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COMMENT: The worm has turned – now what?

BY MEGAN LAMPINEN. What a difference five years makes. The once terminally ill US light vehicle market has emerged from 2014 as the picture of ruddy health

What a difference five years makes. The once terminally ill US light vehicle market has emerged from 2014 as the picture of ruddy health. Sales for the past 12 months mark the strongest result since 2006, with Chrysler – of all players – the clear star. The US OEM closed the year up 20% after 57 consecutive months of growth.

With 2014 now solidly behind us, attention turns to 2015. For the US market in particular, a handful of key areas will be under close scrutiny.

2015 Ford F-150
2015 Ford F-150

Oil prices – Undoubtedly the falling price of oil will shape market developments in 2015, particularly in the US. With less to pay at the pump, consumers have more in their pocket to spend at the dealership. This means they can buy more cars or more expensive cars. In terms of segmentation, pick-ups and SUVs will benefit, but the market has already been seeing a strong preference for these segments so this will simply continue.

Pick-ups – Ford has invested heavily in its new F-150 pick-up, and everyone will be keen to see how it plays out. After all, the F-Series has been the country’s top selling truck for 38 consecutive years now. The surge in the US truck market in December bodes well for 2015, and the addition of the F-150 will further spice up the mix.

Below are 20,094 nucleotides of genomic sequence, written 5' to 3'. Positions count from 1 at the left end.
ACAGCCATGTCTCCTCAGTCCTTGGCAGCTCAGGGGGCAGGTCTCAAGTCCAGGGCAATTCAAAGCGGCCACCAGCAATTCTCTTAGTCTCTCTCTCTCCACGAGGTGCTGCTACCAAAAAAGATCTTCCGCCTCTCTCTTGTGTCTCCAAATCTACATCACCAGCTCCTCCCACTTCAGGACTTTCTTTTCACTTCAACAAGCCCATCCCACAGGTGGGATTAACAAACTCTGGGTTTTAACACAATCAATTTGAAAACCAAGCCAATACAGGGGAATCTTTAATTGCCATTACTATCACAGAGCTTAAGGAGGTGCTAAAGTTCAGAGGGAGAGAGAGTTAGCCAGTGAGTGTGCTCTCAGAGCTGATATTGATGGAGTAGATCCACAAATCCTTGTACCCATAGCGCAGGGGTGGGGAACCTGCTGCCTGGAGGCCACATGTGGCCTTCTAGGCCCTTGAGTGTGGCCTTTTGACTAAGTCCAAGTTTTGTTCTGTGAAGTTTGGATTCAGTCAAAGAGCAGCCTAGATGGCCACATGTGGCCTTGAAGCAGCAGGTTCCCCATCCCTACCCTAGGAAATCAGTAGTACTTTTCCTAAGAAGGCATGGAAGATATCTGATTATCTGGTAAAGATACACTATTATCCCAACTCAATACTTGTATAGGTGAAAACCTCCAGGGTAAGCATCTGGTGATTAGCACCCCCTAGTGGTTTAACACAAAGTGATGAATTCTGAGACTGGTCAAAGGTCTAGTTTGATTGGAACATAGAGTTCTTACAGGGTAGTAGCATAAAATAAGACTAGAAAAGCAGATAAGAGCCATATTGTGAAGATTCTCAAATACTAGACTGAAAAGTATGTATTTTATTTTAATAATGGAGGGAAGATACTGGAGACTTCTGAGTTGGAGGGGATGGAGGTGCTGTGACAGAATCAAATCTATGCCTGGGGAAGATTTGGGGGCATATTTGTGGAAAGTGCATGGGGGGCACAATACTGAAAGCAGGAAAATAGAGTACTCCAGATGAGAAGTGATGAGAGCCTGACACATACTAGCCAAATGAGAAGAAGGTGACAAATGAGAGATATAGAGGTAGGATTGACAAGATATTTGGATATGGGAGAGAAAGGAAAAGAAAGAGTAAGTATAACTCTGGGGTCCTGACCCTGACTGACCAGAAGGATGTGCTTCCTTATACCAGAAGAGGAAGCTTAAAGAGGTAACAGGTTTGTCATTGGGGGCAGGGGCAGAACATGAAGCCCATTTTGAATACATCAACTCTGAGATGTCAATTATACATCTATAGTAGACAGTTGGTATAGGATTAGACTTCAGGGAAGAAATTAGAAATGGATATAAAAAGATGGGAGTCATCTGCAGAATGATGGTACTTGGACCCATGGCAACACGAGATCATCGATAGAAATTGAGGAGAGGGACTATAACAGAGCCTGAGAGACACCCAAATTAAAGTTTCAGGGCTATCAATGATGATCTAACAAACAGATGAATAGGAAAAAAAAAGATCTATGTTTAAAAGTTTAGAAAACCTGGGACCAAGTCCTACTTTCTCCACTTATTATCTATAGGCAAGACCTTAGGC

Pricing/incentives – Sales are approaching their peak now, which means a slowing growth pattern moving forward. While the degree of impact will depend on the segment, in general this will mean greater competition. Manufacturers in highly competitive segments may be tempted to turn to discounts and incentives as the overall demand slows. No one is preparing for an all-out incentive war, but there is likely to be a certain increase in sweeteners among the more competitive segments. It will be interesting to see how pricing discipline develops amidst this background.

New product – This year is set to see a wave of new products and OEMs turn out updated variants thick and fast. Performance models are also gaining favour, providing manufacturers the chance for a little extra money as well as a halo effect, if not a big volume boost. Derivatives in general offer a quick and relatively inexpensive means of getting extra money out of the vehicles companies are already selling, and will likely prove popular in the increasingly competitive landscape.

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The opinions expressed here are those of the author and do not necessarily reflect the positions of Automotive World Ltd.

Megan Lampinen is Business Editor at Automotive World.

The Automotive World Comment column is open to automotive industry decision makers and influencers. If you would like to contribute a Comment article, please contact editorial@automotiveworld.com.

 

 

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